7 Healthy Foods to Eat Right Now

They're anti-inflammatory, immune-boosting, mood-boosting, and weight-loss-inducing. No, we're not talking about weight-loss medications or supplements; we're talking about entire, fresh plant meals that are packed with superpowers. That's right—superfoods don't have to be hard-to-find berries from specialty stores. Your neighborhood grocery store has foods that can have a significant impact on your health.

Here's a list of the healthiest produce to eat right now, along with some ideas on how to get the most out of it. Please read them, consume them, and gain from them.

1. Olive Oil

For their athletic achievements, the world's first Olympians were honored with jars of olive oil in 776 BC. Today's health experts regard frequent consumption of the "liquid gold" to be just as beneficial. Virgin olive oil, a monounsaturated lipid included in the Mediterranean diet, has been linked to a lower risk of cancer, heart disease, and other obesity-related issues, as well as a lower risk of stroke.

A new study published in the journal PLOS ONE found that firemen who followed a Mediterranean-style diet rich in olive oil had a 35 percent lower risk of metabolic syndrome and a 43 percent lower risk of weight gain. Firefighters are known to have a high prevalence of obesity. Olive oil's oleic acid helps to lower abdominal fat.

There is a genetic basis for the health benefits. According to studies, phenols in virgin olive oil can efficiently "switch off" genes linked to metabolic syndrome inflammation.

Get the Advantages: The term "extra virgin" refers to olive oil that has been cold-pressed from olives and is the freshest and fruitiest. Additionally, seek a dark can or bottle, an estate name, USDA organic stamp, and a date (nothing pressed more than two years old should be purchased).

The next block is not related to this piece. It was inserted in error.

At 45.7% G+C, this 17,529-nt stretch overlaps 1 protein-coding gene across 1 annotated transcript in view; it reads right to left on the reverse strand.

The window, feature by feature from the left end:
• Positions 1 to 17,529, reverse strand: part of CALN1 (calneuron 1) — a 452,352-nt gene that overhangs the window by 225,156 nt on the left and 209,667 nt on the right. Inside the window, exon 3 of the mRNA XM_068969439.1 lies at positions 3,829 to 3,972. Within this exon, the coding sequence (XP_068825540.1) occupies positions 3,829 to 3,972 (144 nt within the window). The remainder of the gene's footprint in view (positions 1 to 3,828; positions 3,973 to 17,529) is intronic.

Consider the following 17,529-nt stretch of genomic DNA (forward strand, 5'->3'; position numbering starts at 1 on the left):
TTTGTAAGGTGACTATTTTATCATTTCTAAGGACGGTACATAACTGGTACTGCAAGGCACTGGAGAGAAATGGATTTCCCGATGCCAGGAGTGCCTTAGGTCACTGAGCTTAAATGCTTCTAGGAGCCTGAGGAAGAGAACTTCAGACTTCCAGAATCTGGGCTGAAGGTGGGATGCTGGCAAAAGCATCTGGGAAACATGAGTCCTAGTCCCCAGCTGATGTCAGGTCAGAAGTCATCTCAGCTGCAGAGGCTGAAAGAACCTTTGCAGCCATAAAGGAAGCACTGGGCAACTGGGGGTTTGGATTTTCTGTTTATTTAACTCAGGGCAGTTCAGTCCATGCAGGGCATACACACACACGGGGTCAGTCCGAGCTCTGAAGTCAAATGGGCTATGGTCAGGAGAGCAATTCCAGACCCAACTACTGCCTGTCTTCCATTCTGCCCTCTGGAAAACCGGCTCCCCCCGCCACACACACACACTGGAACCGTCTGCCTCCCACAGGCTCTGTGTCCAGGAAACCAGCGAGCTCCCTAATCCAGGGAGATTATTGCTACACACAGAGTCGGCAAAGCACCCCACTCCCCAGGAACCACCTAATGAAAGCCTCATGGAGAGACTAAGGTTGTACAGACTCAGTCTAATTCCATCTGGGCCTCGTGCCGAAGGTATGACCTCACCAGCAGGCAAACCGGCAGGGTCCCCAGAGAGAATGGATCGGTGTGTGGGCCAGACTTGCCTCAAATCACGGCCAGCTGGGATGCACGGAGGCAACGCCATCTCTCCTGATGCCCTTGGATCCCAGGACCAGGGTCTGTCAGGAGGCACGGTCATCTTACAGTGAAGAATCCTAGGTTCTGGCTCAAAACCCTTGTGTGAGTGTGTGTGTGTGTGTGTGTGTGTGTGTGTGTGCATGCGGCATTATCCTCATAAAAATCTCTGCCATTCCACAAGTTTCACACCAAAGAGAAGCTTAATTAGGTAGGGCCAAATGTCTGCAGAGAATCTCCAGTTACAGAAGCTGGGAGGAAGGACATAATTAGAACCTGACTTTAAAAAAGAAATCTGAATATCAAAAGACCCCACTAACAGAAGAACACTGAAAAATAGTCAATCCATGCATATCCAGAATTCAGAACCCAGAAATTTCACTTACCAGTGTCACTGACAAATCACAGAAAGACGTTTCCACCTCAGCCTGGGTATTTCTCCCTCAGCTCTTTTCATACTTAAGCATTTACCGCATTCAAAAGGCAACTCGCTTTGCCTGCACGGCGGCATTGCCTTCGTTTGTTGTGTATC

2. Lentils

Lentils are the Chuck Taylors among nutrition all-stars, old-school, a little shabby in appearance, but tremendously popular worldwide. Humans have consumed the pulse for about 13,000 years. They're a low-cost source of vegetarian protein and fiber that health experts recommend to reduce inflammation, lower cholesterol, promote fat metabolism, and suppress appetite.

Lentils are a resistant starch, a sort of slow-digesting fiber that serves a purpose. Resistant starch causes the release of acetate, a chemical in the gut that informs the brain when it's time to quit eating, as it goes through the digestive tract.

In fact, according to a systematic analysis of clinical trials on dietary pulses, those who ate a daily portion of lentils (about 3/4 cup) felt 31% fuller on average than those who followed a control diet. According to a second study, a diet high in blood-sugar-stabilizing foods like lentils can reduce disease-related inflammation by 22%!

Get the Benefits: Substituting lentils for meat in a recipe can boost fiber content while lowering saturated fat. If you replace four ounces of ground beef (280 calories) with a cup of cooked lentils (230 calories), your chili will gain 16 grams of fiber while losing 22 grams of fat.

3. Walnuts

According to a new scientific study, a handful of walnuts has nearly twice as much disease-fighting antioxidants as any other nut. Walnuts are beneficial for the heart as one of the best dietary sources of anti-inflammatory omega-3 fatty acids. According to a study published in the American College of Cardiology Journal, eating walnuts one or more times per week was linked to a 19 percent lower risk of total cardiovascular disease and a 23 percent lower risk of coronary heart disease.

Get the Advantages: Walnut's volatile oils can be destroyed by high heat, and extended exposure to air can cause the nuts to go rancid. For a heart-healthy snack that loves you back, buy raw walnuts and store them in an airtight container in the fridge (or freezer).